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Department of Zoology


Stejneger's petrel soon to set forth across the Pacific where its movements will be tracked by the tiny geolocator on the right leg.

Studies of bird migration continue to deliver amazing narratives. This is as true of seabirds as of landbirds crossing the Sahara or the high Himalayas. Witness a recent study reporting the 55,000 km yearly travels of a modest grey seabird, Stejneger’s petrel that weighs about 150 g. The species’ entire population, around 100,000 pairs, nests on Isla Alejandro Selkirk in the Juan Fernández archipelago around 700 km west of continental Chile in the eastern Pacific Ocean. Incidentally this archipelago was where the Scottish seaman, Alexander Selkirk, was marooned for four years in the early 1700s. The brouhaha associated with his return to the UK prompted Daniel Defoe to write Robinson Crusoe; hence the current island name.

The study, recently reported in Marine Biology, was undertaken by Tommy Clay, an analyst with the US Environmental Defense Fund, and Michael Brooke of the Department of Zoology. It involved the deployment of 1g geolocators on the birds in January 2020. These devices detect light levels and hence the time of local dusk and dawn, and thus the geographical position of the bird. They also give a wet/dry reading, effectively reporting whether the bird is flying or swimming on the sea.

Fortunately Brooke was able to leave the island before the world closed down for Covid but “I had to plead with the ship’s captain and emphasize that my visa was about to expire and that University students were expecting some lectures. Both were in fact true.” For the next two years, as planned, the birds carried the devices as they voyaged. The extent of those travels was only revealed when Brooke returned to Isla Alejandro Selkirk in January 2022. That journey was through a thicket of Covid-restrictions that meant travel from Heathrow to the island took five weeks. “But I am glad I made the effort and was able to retrieve the devices from the birds still nesting in the same burrows as two years earlier,” says Brooke.

Clay takes up the story. “While during the pandemic I was a sausage that travelled between the fridge and the couch, this seabird migrated more than 55,000 km from Chile to Japan and back across the vast Pacific Ocean!”

After breeding, the northbound migration was rapid via Hawaii, covering 13,700 km over 22 days at 640 km/day. Then followed a three month sojourn in the North Pacific. Flight activity was much reduced; the birds spent about two-thirds of each day on the water. This daily routine probably depended on the birds concentrating in an area of the North Pacific where the sea surface temperature dropped quickly with increasing latitude, a feature linked to relatively high marine productivity.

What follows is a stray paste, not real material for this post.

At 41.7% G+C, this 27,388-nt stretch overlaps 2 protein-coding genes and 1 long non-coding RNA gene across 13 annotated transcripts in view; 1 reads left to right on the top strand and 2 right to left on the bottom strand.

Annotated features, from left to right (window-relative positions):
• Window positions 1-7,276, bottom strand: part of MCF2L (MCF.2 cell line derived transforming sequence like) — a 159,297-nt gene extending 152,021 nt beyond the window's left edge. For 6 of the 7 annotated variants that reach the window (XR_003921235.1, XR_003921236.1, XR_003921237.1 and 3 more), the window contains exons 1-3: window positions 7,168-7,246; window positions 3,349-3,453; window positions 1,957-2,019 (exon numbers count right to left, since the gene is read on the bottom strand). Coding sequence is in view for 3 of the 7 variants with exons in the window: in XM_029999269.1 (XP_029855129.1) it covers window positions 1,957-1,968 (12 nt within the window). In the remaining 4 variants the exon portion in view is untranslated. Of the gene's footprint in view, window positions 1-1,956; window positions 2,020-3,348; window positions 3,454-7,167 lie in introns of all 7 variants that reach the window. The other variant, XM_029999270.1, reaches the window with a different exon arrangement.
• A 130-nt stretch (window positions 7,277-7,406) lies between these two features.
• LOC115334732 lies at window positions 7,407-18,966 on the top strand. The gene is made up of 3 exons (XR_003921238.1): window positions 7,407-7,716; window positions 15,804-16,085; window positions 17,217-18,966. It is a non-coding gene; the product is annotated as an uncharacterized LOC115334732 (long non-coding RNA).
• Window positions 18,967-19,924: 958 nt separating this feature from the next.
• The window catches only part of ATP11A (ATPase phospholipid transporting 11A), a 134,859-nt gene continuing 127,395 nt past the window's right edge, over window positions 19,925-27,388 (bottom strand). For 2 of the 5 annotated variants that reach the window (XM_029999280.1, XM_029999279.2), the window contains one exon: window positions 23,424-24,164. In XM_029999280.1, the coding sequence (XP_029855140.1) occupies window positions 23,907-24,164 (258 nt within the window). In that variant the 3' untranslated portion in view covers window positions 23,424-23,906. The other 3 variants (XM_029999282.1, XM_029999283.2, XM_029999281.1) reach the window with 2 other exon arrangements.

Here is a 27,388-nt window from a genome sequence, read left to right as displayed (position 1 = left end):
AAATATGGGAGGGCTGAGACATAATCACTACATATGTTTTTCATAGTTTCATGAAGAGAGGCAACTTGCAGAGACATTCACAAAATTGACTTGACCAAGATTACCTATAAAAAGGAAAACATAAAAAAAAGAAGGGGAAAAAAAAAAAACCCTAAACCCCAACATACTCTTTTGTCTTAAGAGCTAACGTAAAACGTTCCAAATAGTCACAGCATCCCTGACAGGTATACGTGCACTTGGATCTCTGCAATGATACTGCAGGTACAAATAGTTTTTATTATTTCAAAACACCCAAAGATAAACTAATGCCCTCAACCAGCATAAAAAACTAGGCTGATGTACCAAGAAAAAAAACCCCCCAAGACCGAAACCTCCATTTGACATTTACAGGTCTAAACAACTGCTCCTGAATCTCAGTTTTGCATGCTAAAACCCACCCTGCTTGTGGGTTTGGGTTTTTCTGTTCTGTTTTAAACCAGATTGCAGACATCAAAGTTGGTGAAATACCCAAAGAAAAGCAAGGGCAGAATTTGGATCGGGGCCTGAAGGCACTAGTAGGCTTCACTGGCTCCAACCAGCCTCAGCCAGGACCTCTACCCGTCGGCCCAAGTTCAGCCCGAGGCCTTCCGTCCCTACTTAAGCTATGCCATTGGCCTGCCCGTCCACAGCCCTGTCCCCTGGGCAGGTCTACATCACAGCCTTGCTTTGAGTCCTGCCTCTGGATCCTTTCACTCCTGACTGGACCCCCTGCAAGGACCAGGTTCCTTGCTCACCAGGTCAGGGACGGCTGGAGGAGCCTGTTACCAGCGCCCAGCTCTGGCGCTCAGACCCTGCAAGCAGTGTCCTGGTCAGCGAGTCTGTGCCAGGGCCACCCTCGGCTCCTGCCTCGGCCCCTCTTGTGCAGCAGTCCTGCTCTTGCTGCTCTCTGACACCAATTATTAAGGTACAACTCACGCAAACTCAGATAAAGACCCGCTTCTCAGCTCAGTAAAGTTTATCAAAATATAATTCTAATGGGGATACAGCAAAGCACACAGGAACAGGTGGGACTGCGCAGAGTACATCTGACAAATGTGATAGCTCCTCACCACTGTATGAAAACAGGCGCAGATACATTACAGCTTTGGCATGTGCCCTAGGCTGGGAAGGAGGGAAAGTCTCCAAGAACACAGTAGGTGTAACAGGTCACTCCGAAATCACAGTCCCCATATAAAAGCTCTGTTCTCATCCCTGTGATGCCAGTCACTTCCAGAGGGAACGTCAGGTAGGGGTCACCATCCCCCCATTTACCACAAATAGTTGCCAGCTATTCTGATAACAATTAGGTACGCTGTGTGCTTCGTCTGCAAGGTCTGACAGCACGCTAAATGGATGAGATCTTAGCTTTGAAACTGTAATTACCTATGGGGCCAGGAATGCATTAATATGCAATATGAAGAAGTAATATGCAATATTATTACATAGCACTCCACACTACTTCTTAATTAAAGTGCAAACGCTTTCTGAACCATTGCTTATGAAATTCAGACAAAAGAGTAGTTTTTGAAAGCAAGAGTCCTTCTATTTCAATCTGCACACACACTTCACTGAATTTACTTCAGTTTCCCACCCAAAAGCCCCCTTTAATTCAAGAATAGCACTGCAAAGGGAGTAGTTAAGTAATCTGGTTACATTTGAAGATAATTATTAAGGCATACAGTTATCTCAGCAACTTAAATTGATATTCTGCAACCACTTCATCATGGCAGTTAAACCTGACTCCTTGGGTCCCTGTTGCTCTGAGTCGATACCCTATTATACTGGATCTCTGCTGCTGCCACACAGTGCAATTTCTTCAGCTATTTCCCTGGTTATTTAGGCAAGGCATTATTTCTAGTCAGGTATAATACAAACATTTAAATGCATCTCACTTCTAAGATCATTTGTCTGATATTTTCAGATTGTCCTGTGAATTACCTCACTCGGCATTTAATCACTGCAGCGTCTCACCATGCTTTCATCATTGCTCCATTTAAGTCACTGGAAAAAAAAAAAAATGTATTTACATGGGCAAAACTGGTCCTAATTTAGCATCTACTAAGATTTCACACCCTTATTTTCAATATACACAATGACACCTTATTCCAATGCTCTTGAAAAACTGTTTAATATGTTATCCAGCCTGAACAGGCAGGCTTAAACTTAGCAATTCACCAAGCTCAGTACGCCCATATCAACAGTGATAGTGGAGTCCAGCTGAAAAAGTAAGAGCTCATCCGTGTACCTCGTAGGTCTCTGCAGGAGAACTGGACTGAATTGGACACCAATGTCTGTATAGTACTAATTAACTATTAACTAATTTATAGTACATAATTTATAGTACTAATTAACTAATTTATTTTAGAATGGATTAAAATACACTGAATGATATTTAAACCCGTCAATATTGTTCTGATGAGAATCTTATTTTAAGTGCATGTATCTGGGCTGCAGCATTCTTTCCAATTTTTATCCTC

At the end of the northern summer the petrels’ return journey to the southern hemisphere did not reprise the northbound route. Rather the birds first travelled south and then, when east of New Zealand, turned left to head towards Chile in the Roaring Forties. This indirect route covered 24,000 km over 51 days at 500km/day. “Such a distinctively triangular ‘circuit’ has not been recorded for any other species,” comments Brooke.



Fig. 1. a) Migration routes and non-breeding areas of Stejneger’s petrels Pterodroma longirostris tracked with geolocators over two years from Isla Alejandro Selkirk, Juan Fernández Islands (yellow triangle). The outbound and return migrations and non-breeding movements are shown as orange, yellow and green lines, respectively. Tracks during the autumn equinox when latitude estimation was unreliable are shown by dashed lines and the 500 km buffer around the colony used to define departure on migration is shown by a white dashed circle. b-c) The non-breeding movements of two example individuals in both years of tracking (2020: pink, 2021: sky blue) are shown in two separate panels. Blue shading represents ocean floor depth with lighter shades indicating shallower waters. Maps were plotted using the ggmap R package in the Mercator projection, which stretches regions at higher latitudes.


Clay, T.A. & Brooke, M. de L. 2024. Trans-equatorial migration links oceanic frontal habitats across the Pacific Ocean: year-round movements and foraging activity of a small gadfly petrel . Marine Biology 171: 60. Doi: 10.1007/s00227-023-04373-3